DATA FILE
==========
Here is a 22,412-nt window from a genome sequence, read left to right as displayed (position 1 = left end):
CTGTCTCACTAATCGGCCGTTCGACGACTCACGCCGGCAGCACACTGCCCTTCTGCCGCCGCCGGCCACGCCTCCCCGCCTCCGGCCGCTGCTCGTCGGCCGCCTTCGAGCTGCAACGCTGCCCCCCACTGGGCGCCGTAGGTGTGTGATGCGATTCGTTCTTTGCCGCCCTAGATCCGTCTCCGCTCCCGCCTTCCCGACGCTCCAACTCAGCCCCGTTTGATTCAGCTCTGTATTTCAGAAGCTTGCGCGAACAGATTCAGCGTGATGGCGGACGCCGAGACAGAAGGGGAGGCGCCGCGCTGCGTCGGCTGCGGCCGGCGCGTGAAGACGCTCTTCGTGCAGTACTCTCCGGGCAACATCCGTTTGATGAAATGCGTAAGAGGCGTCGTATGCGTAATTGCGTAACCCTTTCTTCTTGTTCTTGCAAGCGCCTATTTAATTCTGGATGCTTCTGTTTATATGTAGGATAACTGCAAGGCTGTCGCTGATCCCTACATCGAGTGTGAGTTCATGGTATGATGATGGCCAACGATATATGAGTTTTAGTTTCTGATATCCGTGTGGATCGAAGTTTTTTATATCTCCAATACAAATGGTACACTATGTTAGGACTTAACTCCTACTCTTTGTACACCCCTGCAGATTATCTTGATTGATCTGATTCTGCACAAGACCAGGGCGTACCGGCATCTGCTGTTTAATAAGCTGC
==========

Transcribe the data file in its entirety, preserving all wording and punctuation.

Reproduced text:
Here is a 22,412-nt window from a genome sequence, read left to right as displayed (position 1 = left end):
CTGTCTCACTAATCGGCCGTTCGACGACTCACGCCGGCAGCACACTGCCCTTCTGCCGCCGCCGGCCACGCCTCCCCGCCTCCGGCCGCTGCTCGTCGGCCGCCTTCGAGCTGCAACGCTGCCCCCCACTGGGCGCCGTAGGTGTGTGATGCGATTCGTTCTTTGCCGCCCTAGATCCGTCTCCGCTCCCGCCTTCCCGACGCTCCAACTCAGCCCCGTTTGATTCAGCTCTGTATTTCAGAAGCTTGCGCGAACAGATTCAGCGTGATGGCGGACGCCGAGACAGAAGGGGAGGCGCCGCGCTGCGTCGGCTGCGGCCGGCGCGTGAAGACGCTCTTCGTGCAGTACTCTCCGGGCAACATCCGTTTGATGAAATGCGTAAGAGGCGTCGTATGCGTAATTGCGTAACCCTTTCTTCTTGTTCTTGCAAGCGCCTATTTAATTCTGGATGCTTCTGTTTATATGTAGGATAACTGCAAGGCTGTCGCTGATCCCTACATCGAGTGTGAGTTCATGGTATGATGATGGCCAACGATATATGAGTTTTAGTTTCTGATATCCGTGTGGATCGAAGTTTTTTATATCTCCAATACAAATGGTACACTATGTTAGGACTTAACTCCTACTCTTTGTACACCCCTGCAGATTATCTTGATTGATCTGATTCTGCACAAGACCAGGGCGTACCGGCATCTGCTGTTTAATAAGCTGC